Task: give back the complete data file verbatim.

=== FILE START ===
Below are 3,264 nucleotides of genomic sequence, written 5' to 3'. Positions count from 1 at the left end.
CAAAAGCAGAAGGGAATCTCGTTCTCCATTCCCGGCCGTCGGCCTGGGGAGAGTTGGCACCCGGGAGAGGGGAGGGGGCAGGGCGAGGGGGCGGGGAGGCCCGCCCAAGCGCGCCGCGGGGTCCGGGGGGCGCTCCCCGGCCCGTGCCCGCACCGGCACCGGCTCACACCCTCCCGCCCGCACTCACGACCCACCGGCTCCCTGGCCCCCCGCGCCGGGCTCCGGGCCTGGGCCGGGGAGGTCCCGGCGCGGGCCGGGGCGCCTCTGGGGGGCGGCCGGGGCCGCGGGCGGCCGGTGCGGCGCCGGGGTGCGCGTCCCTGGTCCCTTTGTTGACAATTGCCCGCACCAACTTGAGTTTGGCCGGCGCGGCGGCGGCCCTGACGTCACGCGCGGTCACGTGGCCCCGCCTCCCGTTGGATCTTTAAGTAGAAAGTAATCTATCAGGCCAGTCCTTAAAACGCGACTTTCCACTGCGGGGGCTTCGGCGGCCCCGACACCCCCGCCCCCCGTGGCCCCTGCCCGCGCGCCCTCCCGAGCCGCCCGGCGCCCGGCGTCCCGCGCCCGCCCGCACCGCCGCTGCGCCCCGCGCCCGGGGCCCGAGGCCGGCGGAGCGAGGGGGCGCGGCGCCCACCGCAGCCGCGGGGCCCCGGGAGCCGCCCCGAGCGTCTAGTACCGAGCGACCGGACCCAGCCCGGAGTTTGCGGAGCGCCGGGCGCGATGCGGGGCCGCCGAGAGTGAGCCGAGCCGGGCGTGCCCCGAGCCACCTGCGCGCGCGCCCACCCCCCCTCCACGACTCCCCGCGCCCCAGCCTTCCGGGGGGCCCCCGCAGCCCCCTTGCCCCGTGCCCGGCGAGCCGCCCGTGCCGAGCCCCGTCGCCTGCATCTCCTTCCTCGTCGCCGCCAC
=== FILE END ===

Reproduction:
Below are 3,264 nucleotides of genomic sequence, written 5' to 3'. Positions count from 1 at the left end.
CAAAAGCAGAAGGGAATCTCGTTCTCCATTCCCGGCCGTCGGCCTGGGGAGAGTTGGCACCCGGGAGAGGGGAGGGGGCAGGGCGAGGGGGCGGGGAGGCCCGCCCAAGCGCGCCGCGGGGTCCGGGGGGCGCTCCCCGGCCCGTGCCCGCACCGGCACCGGCTCACACCCTCCCGCCCGCACTCACGACCCACCGGCTCCCTGGCCCCCCGCGCCGGGCTCCGGGCCTGGGCCGGGGAGGTCCCGGCGCGGGCCGGGGCGCCTCTGGGGGGCGGCCGGGGCCGCGGGCGGCCGGTGCGGCGCCGGGGTGCGCGTCCCTGGTCCCTTTGTTGACAATTGCCCGCACCAACTTGAGTTTGGCCGGCGCGGCGGCGGCCCTGACGTCACGCGCGGTCACGTGGCCCCGCCTCCCGTTGGATCTTTAAGTAGAAAGTAATCTATCAGGCCAGTCCTTAAAACGCGACTTTCCACTGCGGGGGCTTCGGCGGCCCCGACACCCCCGCCCCCCGTGGCCCCTGCCCGCGCGCCCTCCCGAGCCGCCCGGCGCCCGGCGTCCCGCGCCCGCCCGCACCGCCGCTGCGCCCCGCGCCCGGGGCCCGAGGCCGGCGGAGCGAGGGGGCGCGGCGCCCACCGCAGCCGCGGGGCCCCGGGAGCCGCCCCGAGCGTCTAGTACCGAGCGACCGGACCCAGCCCGGAGTTTGCGGAGCGCCGGGCGCGATGCGGGGCCGCCGAGAGTGAGCCGAGCCGGGCGTGCCCCGAGCCACCTGCGCGCGCGCCCACCCCCCCTCCACGACTCCCCGCGCCCCAGCCTTCCGGGGGGCCCCCGCAGCCCCCTTGCCCCGTGCCCGGCGAGCCGCCCGTGCCGAGCCCCGTCGCCTGCATCTCCTTCCTCGTCGCCGCCAC